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DRUGS OF CHOICE -(Disease -drug correlation guide)
Drugs of choice for various conditions 1. Enuresis = imipramine 2. Rheumatic fever =penicillin 3. Paracetamol poisoning- :- - acetyl cysteine 4. acute bronchial- asthma :- salbutamol 5. acute gout :- NSAIDS 6. acute hyperkalemia:- calcium gluconate 7. severe DIGITALIS toxicity :-DIGIBIND 8. acute migraine :- sumatriptan 9. cheese reaction :- phentolamine 10. atropine poisoning :- physostigmine 11. cyanide poisoning :- amyl nitrite 12. benzodiazepine poisoning:- flumazenil 13. cholera :- tetracycline 14. KALA-AZAR :- lipozomal amphotericin- B 15. iron poisoning :- desferrioxamine 16. MRSA :- vancomycin 17. VRSA :- LINEZOLID 18. warfarin overdose :- vitamin-K (NIPER- 2009) 19. OCD - fluoxetine 20. alcohol poisoning :- fomepizole 21. epilepsy in pregnency :- phenobarbitone 22. anaphylactic shock :- Adrenaline 23. Malaria in Pregnancy-Chloroquine 24. Whooping Cough or Perteusis- Erythromycin 25. Kawasaki disease-IV Ig 26. Heparin Overdose-Protamine 27. Hairy Cell Leukemia-Cladirabine 28. Multiple Myeloma- Melphalan 29. CML-Imatinib 30. Wegner's granulomatosis-Cyclophosphamide 31. HOCM- Propranolol 32. Delirium Tremens-Diazepam 33. Drug Induced Parkinsonism-Benzhexol 34. Diacumarol Poisoning-Vit-K 35. Type-1 Lepra Reaction-Steroids 36. Type- 2 Lepra Reaction-Thalidomide 37. Allergic Contect Dermatitis-Steroids 38. PSVT- 1st-Adenosine, 2nd-Verapamil, 3rd-Digoxin 39. Z-E Syndrome- Proton Pump Inhibitor 40. Chancroid-Cotrimoxazole 41. Dermatitis Herpetiformis-Dapsone 42. Spastic Type of Cerebral Palsy-Diazepam 43. Herpis Simplex Keratitis-Trifluridine 44. Herpes Simplex Orolabialis-Pancyclovir 45. Neonatal Herpes Simplex-Acyclovir 46. Pneumocystis carinii Pneumonia- 47. Cotrimoxazole - Nodulo . 48. Trigeminal Neuralgia-Carbamezapine 49. Actinomycosis-Penicillin 50. Plague- Streptomycin 51. Opioid Withdrawal- Methadone 2nd-Clonidine 52. Alcohol Withdrawal- Chlordiazepoxide 2nd Diazepam 53. Post Herpetic Neuralgia- Fluphenazine 54. WEST Syndrome-ACTH 55. Diabetic Diarrhoea- Clonidine 56. Lithium Induced Neuropathy-Amiloride Communicable Disease: 57. Tetanus: PEN G Na; TETRACYCLINE; (DIAZEPAM 58. Diphteria: PEN G K; ERYTHROMYCIN 59. Pertusis: ERYTHROMYCIN; AMPICILLIN 60. Meningitis: MANNITOL (osmotic diuretic); DEXAMETHASONE (anti-inflammatory); DILANTIN/PHENYTOIN (anti-convulsive); PYRETINOL/ENCEPHABO L (CNS stimulant) 61. Amoebic Dysentery: METRONIDAZOLE 62. Shigellosis: CO-TRIMOXAZOLE 63. Typhoid: CHLORAMPHENICOL 64. Rabies: LYSSAVAC, VERORAB 65. Immunoglobulins: ERIG or HRIg 66. Malaria: CHLOROQUINE 67. Schistosomiasis: PRAZIQUANTEL 68. Felariasis: DIETHYLCARBAMAZINE CITRATE 69. Scabies: EURAX/ CROTAMITON 70. Chicken pox: ACYCLOVIR/ZOVIRAX 71. Leptospirosis: PENICILLIN; TETRACYCLINE; ERYTHROMYCIN 72. Leprosy: DAPSONE, RIFAMPICIN 73. Anthrax: PENICILLIN 74. Tuberculosis: R.I.P.E.S. 75. Pneumonia: COTRIMOXAZOLE; Procaine Penicillin 76. Helminths: MEBENDAZOLE; PYRANTEL PAMOATE 77. Syphilis: PENICILLIN 78. Gonorrhea: PENICILLIN 79. Cystic Acne -Retinoic aciddrug of choice -Retinoic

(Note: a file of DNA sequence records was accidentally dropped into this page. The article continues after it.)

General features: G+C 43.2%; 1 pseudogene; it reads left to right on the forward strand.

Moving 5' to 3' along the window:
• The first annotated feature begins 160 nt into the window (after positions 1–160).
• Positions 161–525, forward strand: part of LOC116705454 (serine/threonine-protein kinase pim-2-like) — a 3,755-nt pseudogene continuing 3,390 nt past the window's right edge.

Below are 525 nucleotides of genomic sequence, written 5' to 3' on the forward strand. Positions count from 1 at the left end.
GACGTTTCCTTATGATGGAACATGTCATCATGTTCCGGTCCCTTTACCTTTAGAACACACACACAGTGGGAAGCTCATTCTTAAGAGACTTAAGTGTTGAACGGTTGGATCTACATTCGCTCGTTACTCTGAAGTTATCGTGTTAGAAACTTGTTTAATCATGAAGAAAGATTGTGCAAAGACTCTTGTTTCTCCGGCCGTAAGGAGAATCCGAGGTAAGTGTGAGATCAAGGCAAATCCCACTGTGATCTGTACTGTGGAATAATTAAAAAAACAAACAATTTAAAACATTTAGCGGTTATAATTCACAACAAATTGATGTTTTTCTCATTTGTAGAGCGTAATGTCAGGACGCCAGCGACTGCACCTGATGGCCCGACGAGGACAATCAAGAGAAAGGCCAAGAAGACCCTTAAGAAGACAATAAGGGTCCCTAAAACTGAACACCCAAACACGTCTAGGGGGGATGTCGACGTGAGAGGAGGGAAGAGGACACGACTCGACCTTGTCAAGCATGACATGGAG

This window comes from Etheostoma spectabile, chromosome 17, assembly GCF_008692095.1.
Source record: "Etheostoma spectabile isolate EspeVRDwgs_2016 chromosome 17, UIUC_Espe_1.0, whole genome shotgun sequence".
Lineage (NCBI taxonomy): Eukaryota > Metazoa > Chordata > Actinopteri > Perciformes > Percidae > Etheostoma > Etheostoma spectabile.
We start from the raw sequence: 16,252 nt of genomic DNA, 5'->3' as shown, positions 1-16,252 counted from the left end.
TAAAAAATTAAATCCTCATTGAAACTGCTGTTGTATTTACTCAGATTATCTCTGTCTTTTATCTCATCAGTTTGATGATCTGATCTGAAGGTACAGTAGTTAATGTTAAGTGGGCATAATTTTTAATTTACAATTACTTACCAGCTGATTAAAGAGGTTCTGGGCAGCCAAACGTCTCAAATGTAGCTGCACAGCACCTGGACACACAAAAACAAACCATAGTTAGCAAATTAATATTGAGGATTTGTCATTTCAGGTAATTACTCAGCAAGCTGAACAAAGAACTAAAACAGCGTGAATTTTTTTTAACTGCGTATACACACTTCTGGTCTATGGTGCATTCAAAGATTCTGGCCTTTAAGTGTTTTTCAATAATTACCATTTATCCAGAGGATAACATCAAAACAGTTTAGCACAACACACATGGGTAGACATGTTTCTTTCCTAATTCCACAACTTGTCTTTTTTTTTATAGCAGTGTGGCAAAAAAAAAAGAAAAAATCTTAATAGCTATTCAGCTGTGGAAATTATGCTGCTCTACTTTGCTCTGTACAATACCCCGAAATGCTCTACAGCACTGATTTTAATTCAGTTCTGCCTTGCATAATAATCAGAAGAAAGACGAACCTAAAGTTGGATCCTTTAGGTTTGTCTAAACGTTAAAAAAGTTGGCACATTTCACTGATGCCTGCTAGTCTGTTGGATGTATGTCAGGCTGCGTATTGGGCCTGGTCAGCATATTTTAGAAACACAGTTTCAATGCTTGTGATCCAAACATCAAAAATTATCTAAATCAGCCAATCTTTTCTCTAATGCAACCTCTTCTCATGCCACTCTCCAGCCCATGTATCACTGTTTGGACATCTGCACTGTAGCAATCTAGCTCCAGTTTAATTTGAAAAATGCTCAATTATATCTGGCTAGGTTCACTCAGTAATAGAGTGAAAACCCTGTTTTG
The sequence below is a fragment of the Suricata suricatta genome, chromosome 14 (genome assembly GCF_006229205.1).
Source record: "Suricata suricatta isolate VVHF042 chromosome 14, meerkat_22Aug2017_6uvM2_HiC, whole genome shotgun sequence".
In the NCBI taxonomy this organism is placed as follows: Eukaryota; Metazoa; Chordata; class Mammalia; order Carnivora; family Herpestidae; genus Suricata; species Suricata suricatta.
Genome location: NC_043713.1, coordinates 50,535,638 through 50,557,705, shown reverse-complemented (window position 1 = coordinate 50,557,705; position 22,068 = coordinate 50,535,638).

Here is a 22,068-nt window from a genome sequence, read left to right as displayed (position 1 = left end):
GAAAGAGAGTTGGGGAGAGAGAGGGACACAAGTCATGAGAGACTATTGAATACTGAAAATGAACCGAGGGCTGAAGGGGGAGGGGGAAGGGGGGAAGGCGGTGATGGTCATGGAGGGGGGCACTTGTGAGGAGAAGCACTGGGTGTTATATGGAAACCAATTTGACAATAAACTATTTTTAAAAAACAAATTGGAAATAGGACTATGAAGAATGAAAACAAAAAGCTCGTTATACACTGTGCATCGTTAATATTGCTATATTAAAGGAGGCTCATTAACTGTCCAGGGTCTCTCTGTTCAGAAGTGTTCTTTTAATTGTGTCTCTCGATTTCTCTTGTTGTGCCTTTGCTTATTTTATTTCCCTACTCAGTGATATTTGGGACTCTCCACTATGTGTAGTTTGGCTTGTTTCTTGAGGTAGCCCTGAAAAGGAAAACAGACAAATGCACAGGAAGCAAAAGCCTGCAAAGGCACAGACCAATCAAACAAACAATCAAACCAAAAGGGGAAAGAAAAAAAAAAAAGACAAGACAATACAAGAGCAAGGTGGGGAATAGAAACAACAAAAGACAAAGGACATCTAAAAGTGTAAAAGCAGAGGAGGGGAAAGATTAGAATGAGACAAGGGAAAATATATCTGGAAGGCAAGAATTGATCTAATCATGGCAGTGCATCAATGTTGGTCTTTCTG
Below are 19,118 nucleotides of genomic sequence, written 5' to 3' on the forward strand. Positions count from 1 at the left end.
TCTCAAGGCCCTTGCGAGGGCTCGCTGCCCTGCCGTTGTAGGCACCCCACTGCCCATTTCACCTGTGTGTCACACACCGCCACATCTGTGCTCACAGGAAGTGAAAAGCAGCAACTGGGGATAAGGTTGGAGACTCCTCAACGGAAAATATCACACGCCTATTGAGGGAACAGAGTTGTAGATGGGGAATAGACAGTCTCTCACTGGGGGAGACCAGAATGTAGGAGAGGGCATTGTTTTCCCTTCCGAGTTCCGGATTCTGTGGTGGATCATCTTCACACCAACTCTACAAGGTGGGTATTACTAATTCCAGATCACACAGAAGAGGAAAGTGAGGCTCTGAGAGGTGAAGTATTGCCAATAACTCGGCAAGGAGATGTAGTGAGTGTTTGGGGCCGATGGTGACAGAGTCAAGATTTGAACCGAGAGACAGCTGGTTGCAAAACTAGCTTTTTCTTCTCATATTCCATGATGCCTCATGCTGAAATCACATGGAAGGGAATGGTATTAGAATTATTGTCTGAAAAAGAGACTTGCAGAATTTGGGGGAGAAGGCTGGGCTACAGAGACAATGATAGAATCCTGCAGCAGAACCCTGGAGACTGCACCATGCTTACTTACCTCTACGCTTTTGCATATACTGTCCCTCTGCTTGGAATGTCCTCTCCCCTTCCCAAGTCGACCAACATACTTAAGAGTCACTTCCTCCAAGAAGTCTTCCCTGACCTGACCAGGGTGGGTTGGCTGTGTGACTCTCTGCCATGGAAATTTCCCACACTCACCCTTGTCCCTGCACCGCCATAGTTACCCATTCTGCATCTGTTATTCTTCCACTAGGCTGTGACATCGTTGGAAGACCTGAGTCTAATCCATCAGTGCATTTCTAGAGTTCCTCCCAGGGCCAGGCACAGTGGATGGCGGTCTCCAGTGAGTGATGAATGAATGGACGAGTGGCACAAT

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POLYCYSTIC OVARIAN SYNDROME causes pathophysiology,signs and symptoms and treatment
WHAT IS POLYCYSTIC OVARIAN SYNDROME? Polycystic ovary syndrome (PCOS) is a set of symptoms due to elevated androgens (male hormones) in females. Signs and symptoms of PCOS include: signs of anovulation such as amenorrhea ,oligomenorrhea, excess body and facial hair... in this video you will learn of its pathophysiologyy, risk factors , clinical features,diagnosis and management....